How poor planning left the UK without enough PPE | Free to read
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The tweets were terse and, to the uninitiated, obscure. “Gowns” — “examination gloves” — “green aprons” — read the messages from the accounts of procurement leaders in the UK’s National Health Service. But to their colleagues in other hospitals, each represented a cry for help, signalling shortfalls of key items of personal protective equipment (PPE) needed to keep clinicians safe while they fought a once-in-a-century battle against coronavirus.
Behind the tweets — coded, because the managers feared bosses’ wrath for publicising the shortages — lies the story of a government slow to recognise the scale of PPE that would be needed during the pandemic, of shifting guidelines that left staff feeling confused and vulnerable, and of a belated operation to source the vast number of items needed that left the UK playing catch-up with other nations to secure its share of scarce supplies.
Health leaders had entered the crisis confidently. On March 17 top NHS officials told the Commons Health Select Committee there was “adequate supply” of PPE to “keep staff safe in the months ahead”. They acknowledged some “local distribution problems” but insisted two existing stockpiles — one for a pandemic, the other for a “no deal” Brexit — were sufficient.
Over the course of the next month those assurances would unravel acrimoniously, but the prospect of serious shortages seems to have been far from the government’s mind as the virus began to spread to the UK.
On February 11, with just eight confirmed cases in the country, Steve Oldfield, chief commercial officer at the Department of Health and Social Care, wrote a “dear colleague” letter reassuring staff that the “NHS and wider health system are extremely well prepared for these types of outbreaks”.
The soothing message was amplified in an NHS briefing for primary care workers on February 18, also obtained by the FT, which said that PPE “should not be needed” when dealing with Covid-19 patients, who would be isolated as part of a strategy to contain the spread of the disease. It added that there was a “large stock of face masks” and that “additional orders for PPE” had been placed with wholesalers.
The initial confidence seems to have overlooked the fact that the “bulk” of the existing pandemic stockpile — according to the NHS’s published Operating Framework — contained “surgical face masks, FFP3 respirators, gloves and aprons” needed to tackle an influenza outbreak but not enough of the fluid-repellent gowns and visors that would soon prove critical in the fight against a novel virus like Covid-19, which can survive for much longer periods outside the body.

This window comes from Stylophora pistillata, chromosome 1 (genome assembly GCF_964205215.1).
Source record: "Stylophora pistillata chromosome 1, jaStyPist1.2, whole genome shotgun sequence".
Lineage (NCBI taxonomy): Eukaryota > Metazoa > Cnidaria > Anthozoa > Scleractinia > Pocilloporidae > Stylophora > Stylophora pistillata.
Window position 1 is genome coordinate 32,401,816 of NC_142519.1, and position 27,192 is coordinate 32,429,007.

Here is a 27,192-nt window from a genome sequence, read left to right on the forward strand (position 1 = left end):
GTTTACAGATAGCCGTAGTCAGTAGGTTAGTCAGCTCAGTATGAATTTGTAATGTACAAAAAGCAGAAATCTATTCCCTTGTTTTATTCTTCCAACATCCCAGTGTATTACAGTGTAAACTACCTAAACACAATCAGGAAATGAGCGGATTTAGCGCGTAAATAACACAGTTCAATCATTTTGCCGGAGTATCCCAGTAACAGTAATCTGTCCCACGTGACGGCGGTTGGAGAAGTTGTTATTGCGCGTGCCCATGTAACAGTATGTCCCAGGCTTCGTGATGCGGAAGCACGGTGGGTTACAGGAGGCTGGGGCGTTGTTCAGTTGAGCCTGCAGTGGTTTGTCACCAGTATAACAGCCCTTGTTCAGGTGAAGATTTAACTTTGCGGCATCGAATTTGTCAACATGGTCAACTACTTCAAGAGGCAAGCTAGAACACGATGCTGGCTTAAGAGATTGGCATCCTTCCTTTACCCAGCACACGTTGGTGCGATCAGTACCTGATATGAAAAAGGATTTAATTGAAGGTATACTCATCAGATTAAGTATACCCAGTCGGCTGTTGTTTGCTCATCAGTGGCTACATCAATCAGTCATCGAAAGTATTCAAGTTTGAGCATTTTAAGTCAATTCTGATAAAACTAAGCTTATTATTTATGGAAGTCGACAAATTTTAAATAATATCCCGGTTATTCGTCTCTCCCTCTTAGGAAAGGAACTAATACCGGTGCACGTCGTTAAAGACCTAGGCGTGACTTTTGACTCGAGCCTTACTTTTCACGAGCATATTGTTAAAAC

Bill Morgan, an adviser to then-health secretary Andrew Lansley, who sat in on many pandemic planning discussions in the UK’s 2010-15 coalition government, said: “I can't recall anyone raising the possibility of a non-flu pandemic, and we need to understand why that was because our future contingency plans need to cover everything with pandemic potential.”
As coronavirus took hold in early March, the initial reassurances rang increasingly hollow on the frontline, where medical staff were nervously preparing to face the kind of havoc seen in Italian hospitals.
Initially doctors and ambulance workers had swathed themselves in “Ebola-style” PPE to meet the first suspected cases, but by February 11 Public Health England (PHE), issued PPE guidance for doctors to wear a fluid-repellent gown, an FFP3 respirator mask and goggles or full-face visors.
On March 7 the guidance was revised, advising that workers on Covid wards needed only plastic aprons, surgical mask and eye protection based on a ‘risk assessment’ within 1 metre of a patient. Many doctors quickly saw the guidelines were less stringent than those of the WHO and EU Centre for Disease Control, deepening suspicions — strongly denied by the government — that the guidelines had been tailored to fit the stockpile. The change of the advice “came like a bombshell”, said one frontline doctor. “It felt like a dramatic downgrading.”
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Ewan Macdonald, one of the UK’s leading occupational health specialists, wrote to Duncan Selbie, the chief executive of PHE, warning that the agency’s revised guidance was “flawed”. In a letter seen by the FT, Prof Macdonald said the level of protection would be “completely unacceptable in any other occupational setting”. He received neither reply nor acknowledgment.
“The whole thing was poor right at the beginning. It has gradually been improved, but it seems as if the government has been tailoring its advice to the availability of the PPE,” he said.
Some hospital trusts and infection control experts such as Pat Cattini, president of the Infection Prevention Society, backed PHE’s stance that gowns were not necessary in a general ward setting. Visors preventing the virus reaching the mucus membranes of mouth, nose and eyes were much more essential, she argued.